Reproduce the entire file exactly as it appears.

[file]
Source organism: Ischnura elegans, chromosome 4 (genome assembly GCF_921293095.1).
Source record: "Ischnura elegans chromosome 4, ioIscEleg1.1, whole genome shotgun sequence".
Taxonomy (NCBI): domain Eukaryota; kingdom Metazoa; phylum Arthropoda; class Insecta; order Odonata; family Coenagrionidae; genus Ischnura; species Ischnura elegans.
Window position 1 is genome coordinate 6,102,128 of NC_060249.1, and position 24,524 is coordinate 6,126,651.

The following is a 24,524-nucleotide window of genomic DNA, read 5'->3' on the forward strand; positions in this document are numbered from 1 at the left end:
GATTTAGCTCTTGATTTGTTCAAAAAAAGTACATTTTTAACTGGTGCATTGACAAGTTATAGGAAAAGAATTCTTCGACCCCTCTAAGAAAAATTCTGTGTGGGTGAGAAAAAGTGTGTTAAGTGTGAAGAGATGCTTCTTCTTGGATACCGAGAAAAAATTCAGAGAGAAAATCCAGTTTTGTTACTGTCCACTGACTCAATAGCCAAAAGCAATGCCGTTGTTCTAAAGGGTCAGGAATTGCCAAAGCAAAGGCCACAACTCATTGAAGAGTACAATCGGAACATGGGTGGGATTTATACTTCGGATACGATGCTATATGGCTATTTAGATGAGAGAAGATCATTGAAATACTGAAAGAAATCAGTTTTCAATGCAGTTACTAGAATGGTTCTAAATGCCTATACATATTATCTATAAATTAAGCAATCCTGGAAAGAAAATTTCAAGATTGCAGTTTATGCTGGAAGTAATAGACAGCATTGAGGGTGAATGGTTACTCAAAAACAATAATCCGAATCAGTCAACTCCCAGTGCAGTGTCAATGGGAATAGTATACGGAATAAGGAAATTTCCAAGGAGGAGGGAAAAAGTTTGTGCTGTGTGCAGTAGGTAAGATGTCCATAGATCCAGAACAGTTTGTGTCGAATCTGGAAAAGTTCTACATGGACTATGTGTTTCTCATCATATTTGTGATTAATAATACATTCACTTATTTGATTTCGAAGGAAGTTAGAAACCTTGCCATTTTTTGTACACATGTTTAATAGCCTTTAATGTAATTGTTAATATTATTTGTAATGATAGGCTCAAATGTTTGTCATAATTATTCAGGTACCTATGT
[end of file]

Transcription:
Source organism: Ischnura elegans, chromosome 4 (genome assembly GCF_921293095.1).
Source record: "Ischnura elegans chromosome 4, ioIscEleg1.1, whole genome shotgun sequence".
Taxonomy (NCBI): domain Eukaryota; kingdom Metazoa; phylum Arthropoda; class Insecta; order Odonata; family Coenagrionidae; genus Ischnura; species Ischnura elegans.
Window position 1 is genome coordinate 6,102,128 of NC_060249.1, and position 24,524 is coordinate 6,126,651.

The following is a 24,524-nucleotide window of genomic DNA, read 5'->3' on the forward strand; positions in this document are numbered from 1 at the left end:
GATTTAGCTCTTGATTTGTTCAAAAAAAGTACATTTTTAACTGGTGCATTGACAAGTTATAGGAAAAGAATTCTTCGACCCCTCTAAGAAAAATTCTGTGTGGGTGAGAAAAAGTGTGTTAAGTGTGAAGAGATGCTTCTTCTTGGATACCGAGAAAAAATTCAGAGAGAAAATCCAGTTTTGTTACTGTCCACTGACTCAATAGCCAAAAGCAATGCCGTTGTTCTAAAGGGTCAGGAATTGCCAAAGCAAAGGCCACAACTCATTGAAGAGTACAATCGGAACATGGGTGGGATTTATACTTCGGATACGATGCTATATGGCTATTTAGATGAGAGAAGATCATTGAAATACTGAAAGAAATCAGTTTTCAATGCAGTTACTAGAATGGTTCTAAATGCCTATACATATTATCTATAAATTAAGCAATCCTGGAAAGAAAATTTCAAGATTGCAGTTTATGCTGGAAGTAATAGACAGCATTGAGGGTGAATGGTTACTCAAAAACAATAATCCGAATCAGTCAACTCCCAGTGCAGTGTCAATGGGAATAGTATACGGAATAAGGAAATTTCCAAGGAGGAGGGAAAAAGTTTGTGCTGTGTGCAGTAGGTAAGATGTCCATAGATCCAGAACAGTTTGTGTCGAATCTGGAAAAGTTCTACATGGACTATGTGTTTCTCATCATATTTGTGATTAATAATACATTCACTTATTTGATTTCGAAGGAAGTTAGAAACCTTGCCATTTTTTGTACACATGTTTAATAGCCTTTAATGTAATTGTTAATATTATTTGTAATGATAGGCTCAAATGTTTGTCATAATTATTCAGGTACCTATGT